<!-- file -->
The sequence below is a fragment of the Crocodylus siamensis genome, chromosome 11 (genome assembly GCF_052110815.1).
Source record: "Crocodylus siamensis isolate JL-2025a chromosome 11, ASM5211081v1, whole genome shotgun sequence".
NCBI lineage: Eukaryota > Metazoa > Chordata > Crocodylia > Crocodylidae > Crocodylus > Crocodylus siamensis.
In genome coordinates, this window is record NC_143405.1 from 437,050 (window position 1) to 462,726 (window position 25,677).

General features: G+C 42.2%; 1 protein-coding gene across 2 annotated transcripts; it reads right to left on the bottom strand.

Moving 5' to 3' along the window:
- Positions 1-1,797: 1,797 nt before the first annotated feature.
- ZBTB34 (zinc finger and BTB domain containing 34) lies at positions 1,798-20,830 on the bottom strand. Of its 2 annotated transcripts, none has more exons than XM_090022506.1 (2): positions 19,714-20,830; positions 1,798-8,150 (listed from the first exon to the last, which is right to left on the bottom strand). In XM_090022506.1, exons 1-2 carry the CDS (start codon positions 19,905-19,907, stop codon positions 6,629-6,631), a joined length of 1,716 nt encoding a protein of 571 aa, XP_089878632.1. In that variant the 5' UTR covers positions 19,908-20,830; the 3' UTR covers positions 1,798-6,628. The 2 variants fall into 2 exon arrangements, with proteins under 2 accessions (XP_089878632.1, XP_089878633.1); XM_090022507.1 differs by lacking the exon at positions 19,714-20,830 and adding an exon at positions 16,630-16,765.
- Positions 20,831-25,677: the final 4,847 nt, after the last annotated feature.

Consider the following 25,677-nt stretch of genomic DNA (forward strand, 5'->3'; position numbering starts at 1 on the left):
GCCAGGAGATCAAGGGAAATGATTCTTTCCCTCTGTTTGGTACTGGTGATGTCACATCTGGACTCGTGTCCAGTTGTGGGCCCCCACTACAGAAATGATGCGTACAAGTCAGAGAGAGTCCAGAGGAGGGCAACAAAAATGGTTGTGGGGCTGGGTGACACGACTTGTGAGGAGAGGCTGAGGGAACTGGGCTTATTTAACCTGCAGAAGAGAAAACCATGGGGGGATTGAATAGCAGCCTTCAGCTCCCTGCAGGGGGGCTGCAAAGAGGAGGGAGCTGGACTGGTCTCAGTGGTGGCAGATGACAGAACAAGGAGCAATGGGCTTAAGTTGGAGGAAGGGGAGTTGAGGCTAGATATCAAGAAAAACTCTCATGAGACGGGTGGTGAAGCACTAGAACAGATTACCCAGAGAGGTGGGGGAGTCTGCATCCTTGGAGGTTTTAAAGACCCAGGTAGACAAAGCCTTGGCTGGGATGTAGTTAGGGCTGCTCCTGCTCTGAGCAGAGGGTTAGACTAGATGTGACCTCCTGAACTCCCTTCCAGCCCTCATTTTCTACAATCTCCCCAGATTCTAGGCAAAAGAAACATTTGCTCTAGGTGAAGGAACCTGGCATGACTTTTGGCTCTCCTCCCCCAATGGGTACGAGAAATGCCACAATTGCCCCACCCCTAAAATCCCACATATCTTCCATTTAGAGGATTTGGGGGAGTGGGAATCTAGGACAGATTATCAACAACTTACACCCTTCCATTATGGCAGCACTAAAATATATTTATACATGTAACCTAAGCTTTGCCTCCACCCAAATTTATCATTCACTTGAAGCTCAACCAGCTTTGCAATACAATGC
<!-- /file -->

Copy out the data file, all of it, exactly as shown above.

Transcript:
The sequence below is a fragment of the Crocodylus siamensis genome, chromosome 11 (genome assembly GCF_052110815.1).
Source record: "Crocodylus siamensis isolate JL-2025a chromosome 11, ASM5211081v1, whole genome shotgun sequence".
NCBI lineage: Eukaryota > Metazoa > Chordata > Crocodylia > Crocodylidae > Crocodylus > Crocodylus siamensis.
In genome coordinates, this window is record NC_143405.1 from 437,050 (window position 1) to 462,726 (window position 25,677).

General features: G+C 42.2%; 1 protein-coding gene across 2 annotated transcripts; it reads right to left on the bottom strand.

Moving 5' to 3' along the window:
- Positions 1-1,797: 1,797 nt before the first annotated feature.
- ZBTB34 (zinc finger and BTB domain containing 34) lies at positions 1,798-20,830 on the bottom strand. Of its 2 annotated transcripts, none has more exons than XM_090022506.1 (2): positions 19,714-20,830; positions 1,798-8,150 (listed from the first exon to the last, which is right to left on the bottom strand). In XM_090022506.1, exons 1-2 carry the CDS (start codon positions 19,905-19,907, stop codon positions 6,629-6,631), a joined length of 1,716 nt encoding a protein of 571 aa, XP_089878632.1. In that variant the 5' UTR covers positions 19,908-20,830; the 3' UTR covers positions 1,798-6,628. The 2 variants fall into 2 exon arrangements, with proteins under 2 accessions (XP_089878632.1, XP_089878633.1); XM_090022507.1 differs by lacking the exon at positions 19,714-20,830 and adding an exon at positions 16,630-16,765.
- Positions 20,831-25,677: the final 4,847 nt, after the last annotated feature.

Consider the following 25,677-nt stretch of genomic DNA (forward strand, 5'->3'; position numbering starts at 1 on the left):
GCCAGGAGATCAAGGGAAATGATTCTTTCCCTCTGTTTGGTACTGGTGATGTCACATCTGGACTCGTGTCCAGTTGTGGGCCCCCACTACAGAAATGATGCGTACAAGTCAGAGAGAGTCCAGAGGAGGGCAACAAAAATGGTTGTGGGGCTGGGTGACACGACTTGTGAGGAGAGGCTGAGGGAACTGGGCTTATTTAACCTGCAGAAGAGAAAACCATGGGGGGATTGAATAGCAGCCTTCAGCTCCCTGCAGGGGGGCTGCAAAGAGGAGGGAGCTGGACTGGTCTCAGTGGTGGCAGATGACAGAACAAGGAGCAATGGGCTTAAGTTGGAGGAAGGGGAGTTGAGGCTAGATATCAAGAAAAACTCTCATGAGACGGGTGGTGAAGCACTAGAACAGATTACCCAGAGAGGTGGGGGAGTCTGCATCCTTGGAGGTTTTAAAGACCCAGGTAGACAAAGCCTTGGCTGGGATGTAGTTAGGGCTGCTCCTGCTCTGAGCAGAGGGTTAGACTAGATGTGACCTCCTGAACTCCCTTCCAGCCCTCATTTTCTACAATCTCCCCAGATTCTAGGCAAAAGAAACATTTGCTCTAGGTGAAGGAACCTGGCATGACTTTTGGCTCTCCTCCCCCAATGGGTACGAGAAATGCCACAATTGCCCCACCCCTAAAATCCCACATATCTTCCATTTAGAGGATTTGGGGGAGTGGGAATCTAGGACAGATTATCAACAACTTACACCCTTCCATTATGGCAGCACTAAAATATATTTATACATGTAACCTAAGCTTTGCCTCCACCCAAATTTATCATTCACTTGAAGCTCAACCAGCTTTGCAATACAATGC